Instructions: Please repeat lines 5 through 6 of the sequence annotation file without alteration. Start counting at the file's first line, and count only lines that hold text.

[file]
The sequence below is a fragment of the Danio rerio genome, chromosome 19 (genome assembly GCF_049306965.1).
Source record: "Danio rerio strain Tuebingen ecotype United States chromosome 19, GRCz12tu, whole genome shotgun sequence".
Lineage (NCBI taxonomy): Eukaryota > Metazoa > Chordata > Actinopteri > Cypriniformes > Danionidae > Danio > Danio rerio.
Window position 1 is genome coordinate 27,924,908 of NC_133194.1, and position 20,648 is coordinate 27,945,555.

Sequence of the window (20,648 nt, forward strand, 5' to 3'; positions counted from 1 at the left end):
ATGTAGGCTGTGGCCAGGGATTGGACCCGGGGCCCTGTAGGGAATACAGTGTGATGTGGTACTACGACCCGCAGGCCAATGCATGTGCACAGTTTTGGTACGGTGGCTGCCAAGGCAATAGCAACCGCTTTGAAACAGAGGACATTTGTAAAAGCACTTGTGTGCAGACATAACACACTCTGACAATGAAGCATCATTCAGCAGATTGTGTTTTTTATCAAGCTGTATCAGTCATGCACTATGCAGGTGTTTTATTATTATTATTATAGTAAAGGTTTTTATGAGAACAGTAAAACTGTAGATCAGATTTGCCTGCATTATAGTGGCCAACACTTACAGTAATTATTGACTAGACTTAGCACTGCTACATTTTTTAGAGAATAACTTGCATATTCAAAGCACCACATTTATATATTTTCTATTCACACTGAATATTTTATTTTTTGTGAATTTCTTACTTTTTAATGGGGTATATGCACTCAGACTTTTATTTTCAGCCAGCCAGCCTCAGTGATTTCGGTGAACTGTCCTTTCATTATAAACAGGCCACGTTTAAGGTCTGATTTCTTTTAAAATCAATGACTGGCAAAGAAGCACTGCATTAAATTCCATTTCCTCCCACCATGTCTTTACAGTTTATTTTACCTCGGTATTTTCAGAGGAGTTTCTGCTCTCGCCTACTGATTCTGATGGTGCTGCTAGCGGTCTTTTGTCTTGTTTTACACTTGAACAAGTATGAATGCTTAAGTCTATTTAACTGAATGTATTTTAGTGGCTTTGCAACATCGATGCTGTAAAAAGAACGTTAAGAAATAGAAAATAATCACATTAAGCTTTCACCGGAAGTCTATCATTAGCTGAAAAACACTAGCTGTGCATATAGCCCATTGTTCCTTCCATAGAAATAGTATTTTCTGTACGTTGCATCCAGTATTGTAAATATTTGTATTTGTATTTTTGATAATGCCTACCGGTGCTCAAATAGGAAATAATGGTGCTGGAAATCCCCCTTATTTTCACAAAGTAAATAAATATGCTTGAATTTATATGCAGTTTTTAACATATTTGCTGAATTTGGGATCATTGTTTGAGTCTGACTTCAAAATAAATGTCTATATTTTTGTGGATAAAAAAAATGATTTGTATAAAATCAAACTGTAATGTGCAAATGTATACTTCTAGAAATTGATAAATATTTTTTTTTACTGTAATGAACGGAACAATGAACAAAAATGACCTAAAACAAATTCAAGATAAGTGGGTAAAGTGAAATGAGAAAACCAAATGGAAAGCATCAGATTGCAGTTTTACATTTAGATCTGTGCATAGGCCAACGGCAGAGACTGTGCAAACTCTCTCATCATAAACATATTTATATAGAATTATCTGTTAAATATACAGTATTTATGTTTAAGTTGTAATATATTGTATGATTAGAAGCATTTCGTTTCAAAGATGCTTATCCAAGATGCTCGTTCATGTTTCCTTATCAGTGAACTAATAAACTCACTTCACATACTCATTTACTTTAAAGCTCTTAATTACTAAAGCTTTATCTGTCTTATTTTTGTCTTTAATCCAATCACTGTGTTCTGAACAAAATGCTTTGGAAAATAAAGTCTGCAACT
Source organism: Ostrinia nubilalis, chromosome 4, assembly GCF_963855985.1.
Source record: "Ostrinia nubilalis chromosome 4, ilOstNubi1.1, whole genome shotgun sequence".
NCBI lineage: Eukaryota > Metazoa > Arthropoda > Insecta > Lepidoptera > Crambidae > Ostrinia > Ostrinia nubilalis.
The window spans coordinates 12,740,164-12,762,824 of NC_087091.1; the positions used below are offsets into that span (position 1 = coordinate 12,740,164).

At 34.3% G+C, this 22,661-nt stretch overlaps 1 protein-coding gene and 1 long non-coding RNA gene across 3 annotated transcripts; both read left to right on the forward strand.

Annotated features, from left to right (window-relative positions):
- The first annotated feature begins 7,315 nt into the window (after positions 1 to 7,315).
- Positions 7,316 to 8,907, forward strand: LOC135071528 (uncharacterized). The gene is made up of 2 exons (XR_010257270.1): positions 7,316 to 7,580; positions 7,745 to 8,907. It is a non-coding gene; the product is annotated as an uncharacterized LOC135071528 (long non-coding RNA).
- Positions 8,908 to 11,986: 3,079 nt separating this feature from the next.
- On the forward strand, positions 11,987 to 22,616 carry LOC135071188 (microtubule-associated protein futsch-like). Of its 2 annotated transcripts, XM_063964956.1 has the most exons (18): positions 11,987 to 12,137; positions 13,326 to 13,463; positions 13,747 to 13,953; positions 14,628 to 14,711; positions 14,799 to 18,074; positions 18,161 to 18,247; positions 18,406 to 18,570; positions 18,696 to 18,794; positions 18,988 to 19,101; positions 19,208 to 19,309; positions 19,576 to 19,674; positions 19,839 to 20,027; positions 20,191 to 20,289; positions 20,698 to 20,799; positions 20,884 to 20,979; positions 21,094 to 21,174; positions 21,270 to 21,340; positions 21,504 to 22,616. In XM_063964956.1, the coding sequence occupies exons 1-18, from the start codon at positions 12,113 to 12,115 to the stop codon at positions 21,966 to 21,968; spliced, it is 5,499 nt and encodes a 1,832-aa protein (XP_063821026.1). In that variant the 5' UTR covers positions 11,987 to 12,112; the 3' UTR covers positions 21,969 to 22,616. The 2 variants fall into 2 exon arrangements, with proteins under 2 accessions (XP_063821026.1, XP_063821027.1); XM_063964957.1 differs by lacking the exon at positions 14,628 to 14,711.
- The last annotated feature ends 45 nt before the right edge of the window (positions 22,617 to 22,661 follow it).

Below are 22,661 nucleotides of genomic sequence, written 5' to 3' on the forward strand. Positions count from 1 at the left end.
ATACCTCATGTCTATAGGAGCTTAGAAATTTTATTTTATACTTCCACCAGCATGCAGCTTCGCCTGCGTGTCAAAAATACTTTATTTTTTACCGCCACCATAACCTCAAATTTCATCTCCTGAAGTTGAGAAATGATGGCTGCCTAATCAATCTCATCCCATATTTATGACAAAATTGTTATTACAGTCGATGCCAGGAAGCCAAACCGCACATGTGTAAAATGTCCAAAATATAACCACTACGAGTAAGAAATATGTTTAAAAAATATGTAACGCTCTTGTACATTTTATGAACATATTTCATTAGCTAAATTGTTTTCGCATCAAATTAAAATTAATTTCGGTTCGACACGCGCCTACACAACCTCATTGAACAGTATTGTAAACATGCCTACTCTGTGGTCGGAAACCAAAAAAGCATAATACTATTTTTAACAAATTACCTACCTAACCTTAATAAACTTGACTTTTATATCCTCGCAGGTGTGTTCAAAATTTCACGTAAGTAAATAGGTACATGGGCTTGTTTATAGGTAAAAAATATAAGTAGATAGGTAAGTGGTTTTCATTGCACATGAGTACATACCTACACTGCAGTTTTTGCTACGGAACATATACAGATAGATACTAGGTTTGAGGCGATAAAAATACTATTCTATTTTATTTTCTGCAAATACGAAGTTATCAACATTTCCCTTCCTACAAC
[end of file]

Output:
Sequence of the window (20,648 nt, forward strand, 5' to 3'; positions counted from 1 at the left end):
ATGTAGGCTGTGGCCAGGGATTGGACCCGGGGCCCTGTAGGGAATACAGTGTGATGTGGTACTACGACCCGCAGGCCAATGCATGTGCACAGTTTTGGTACGGTGGCTGCCAAGGCAATAGCAACCGCTTTGAAACAGAGGACATTTGTAAAAGCACTTGTGTGCAGACATAACACACTCTGACAATGAAGCATCATTCAGCAGATTGTGTTTTTTATCAAGCTGTATCAGTCATGCACTATGCAGGTGTTTTATTATTATTATTATAGTAAAGGTTTTTATGAGAACAGTAAAACTGTAGATCAGATTTGCCTGCATTATAGTGGCCAACACTTACAGTAATTATTGACTAGACTTAGCACTGCTACATTTTTTAGAGAATAACTTGCATATTCAAAGCACCACATTTATATATTTTCTATTCACACTGAATATTTTATTTTTTGTGAATTTCTTACTTTTTAATGGGGTATATGCACTCAGACTTTTATTTTCAGCCAGCCAGCCTCAGTGATTTCGGTGAACTGTCCTTTCATTATAAACAGGCCACGTTTAAGGTCTGATTTCTTTTAAAATCAATGACTGGCAAAGAAGCACTGCATTAAATTCCATTTCCTCCCACCATGTCTTTACAGTTTATTTTACCTCGGTATTTTCAGAGGAGTTTCTGCTCTCGCCTACTGATTCTGATGGTGCTGCTAGCGGTCTTTTGTCTTGTTTTACACTTGAACAAGTATGAATGCTTAAGTCTATTTAACTGAATGTATTTTAGTGGCTTTGCAACATCGATGCTGTAAAAAGAACGTTAAGAAATAGAAAATAATCACATTAAGCTTTCACCGGAAGTCTATCATTAGCTGAAAAACACTAGCTGTGCATATAGCCCATTGTTCCTTCCATAGAAATAGTATTTTCTGTACGTTGCATCCAGTATTGTAAATATTTGTATTTGTATTTTTGATAATGCCTACCGGTGCTCAAATAGGAAATAATGGTGCTGGAAATCCCCCTTATTTTCACAAAGTAAATAAATATGCTTGAATTTATATGCAGTTTTTAACATATTTGCTGAATTTGGGATCATTGTTTGAGTCTGACTTCAAAATAAATGTCTATATTTTTGTGGATAAAAAAAATGATTTGTATAAAATCAAACTGTAATGTGCAAATGTATACTTCTAGAAATTGATAAATATTTTTTTTTACTGTAATGAACGGAACAATGAACAAAAATGACCTAAAACAAATTCAAGATAAGTGGGTAAAGTGAAATGAGAAAACCAAATGGAAAGCATCAGATTGCAGTTTTACATTTAGATCTGTGCATAGGCCAACGGCAGAGACTGTGCAAACTCTCTCATCATAAACATATTTATATAGAATTATCTGTTAAATATACAGTATTTATGTTTAAGTTGTAATATATTGTATGATTAGAAGCATTTCGTTTCAAAGATGCTTATCCAAGATGCTCGTTCATGTTTCCTTATCAGTGAACTAATAAACTCACTTCACATACTCATTTACTTTAAAGCTCTTAATTACTAAAGCTTTATCTGTCTTATTTTTGTCTTTAATCCAATCACTGTGTTCTGAACAAAATGCTTTGGAAAATAAAGTCTGCAACT